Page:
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Reviving Hans Mezger’s Personal 911S

Per Michael Eiden, the current owner of this red 911S; “The previous owner was really desperate. He had the body of the car restored and also replaced the side panels with the corresponding spare parts. But when assembling it, nothing fitted together again – it was like it was jinxed.” But the reason the bodywork wouldn’t fit back together wasn’t immediately apparent. It seemed that there was no logical reason that this ’68 911 shouldn’t be like all the others- at least until its ownership history was thoroughly investigated.

This particular 1968 911S was owned first by Porsche itself, and then from 1969-1973 by Porsche engine master Hans Mezger. Mezger, perhaps best known for his work with turbocharged engines, had been associated with the company for decades by the time he did his best known work. In the 1950s Mezger worked on the Porsche Formula 1 program. In the 1980s he designed the TAG-Porsche V6 used in Formula 1. In the 1990s he brought us the turbocharged 911 GT1 flat-six- an engine which would power top-tier Porsche models for more than 15 years after its inception. Even in retirement, Mezger is still tied to Porsche, and contributed expertise to Singer.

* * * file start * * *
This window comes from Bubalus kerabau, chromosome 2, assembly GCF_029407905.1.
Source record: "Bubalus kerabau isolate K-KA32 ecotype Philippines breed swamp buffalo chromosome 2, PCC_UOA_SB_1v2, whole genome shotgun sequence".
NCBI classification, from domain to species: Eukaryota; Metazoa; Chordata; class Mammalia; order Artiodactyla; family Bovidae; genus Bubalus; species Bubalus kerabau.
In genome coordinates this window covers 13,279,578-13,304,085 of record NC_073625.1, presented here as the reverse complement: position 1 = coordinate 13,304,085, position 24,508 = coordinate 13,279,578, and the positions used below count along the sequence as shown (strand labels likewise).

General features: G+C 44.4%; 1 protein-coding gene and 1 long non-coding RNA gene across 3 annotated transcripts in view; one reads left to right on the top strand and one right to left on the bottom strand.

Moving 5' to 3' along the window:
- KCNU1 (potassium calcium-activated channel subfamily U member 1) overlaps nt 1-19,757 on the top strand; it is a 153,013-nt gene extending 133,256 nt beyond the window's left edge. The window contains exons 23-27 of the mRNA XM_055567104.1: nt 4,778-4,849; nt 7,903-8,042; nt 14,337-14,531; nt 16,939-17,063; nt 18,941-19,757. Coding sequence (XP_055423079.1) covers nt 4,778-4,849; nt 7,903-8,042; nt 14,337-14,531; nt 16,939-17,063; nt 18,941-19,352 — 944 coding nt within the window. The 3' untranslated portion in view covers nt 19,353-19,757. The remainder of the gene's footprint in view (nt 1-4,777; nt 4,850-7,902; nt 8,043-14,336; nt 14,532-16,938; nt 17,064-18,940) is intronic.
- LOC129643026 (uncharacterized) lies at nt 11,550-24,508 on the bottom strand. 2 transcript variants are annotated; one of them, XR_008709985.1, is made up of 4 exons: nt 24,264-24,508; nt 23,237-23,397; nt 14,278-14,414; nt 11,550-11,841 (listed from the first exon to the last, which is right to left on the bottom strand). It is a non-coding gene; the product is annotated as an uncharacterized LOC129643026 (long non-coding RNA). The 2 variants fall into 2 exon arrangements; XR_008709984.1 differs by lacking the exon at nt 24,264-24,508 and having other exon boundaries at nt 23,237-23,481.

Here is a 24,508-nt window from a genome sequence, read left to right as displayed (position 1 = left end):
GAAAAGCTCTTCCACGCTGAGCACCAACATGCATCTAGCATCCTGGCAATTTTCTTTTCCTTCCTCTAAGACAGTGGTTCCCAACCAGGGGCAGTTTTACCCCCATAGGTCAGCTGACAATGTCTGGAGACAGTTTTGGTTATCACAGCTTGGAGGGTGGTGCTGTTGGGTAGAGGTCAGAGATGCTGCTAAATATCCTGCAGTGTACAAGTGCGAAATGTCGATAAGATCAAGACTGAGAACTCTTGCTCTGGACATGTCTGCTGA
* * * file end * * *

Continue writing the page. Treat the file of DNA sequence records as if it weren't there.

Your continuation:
What is little-known, however, is that Mezger helped design the original 911 engine. “There was still a lot to do when I joined the team in 1963”, recalls Mezger. The most important action was to redesign the valve drive. The previously centrally positioned camshafts migrated into the cylinder heads of the 2.0-liter six-cylinder boxer, which – as with the Formula 1 V8 – was also given an eight-bearing crankshaft and thus better tolerated higher engine speeds. »

Mezger’s design not only aided power, it also made the cars more efficient. “Two things happened whenever we made the angle of the valves smaller: the power output increased and the fuel consumption dropped”, explains the technical genius.  The engineers worked at their drawing boards for a long time before committing themselves: 27 degrees to the vertical for the inlet valve and 33 degrees for the exhaust valve – a perfect decision that was retained until the end of the air-cooled boxer. »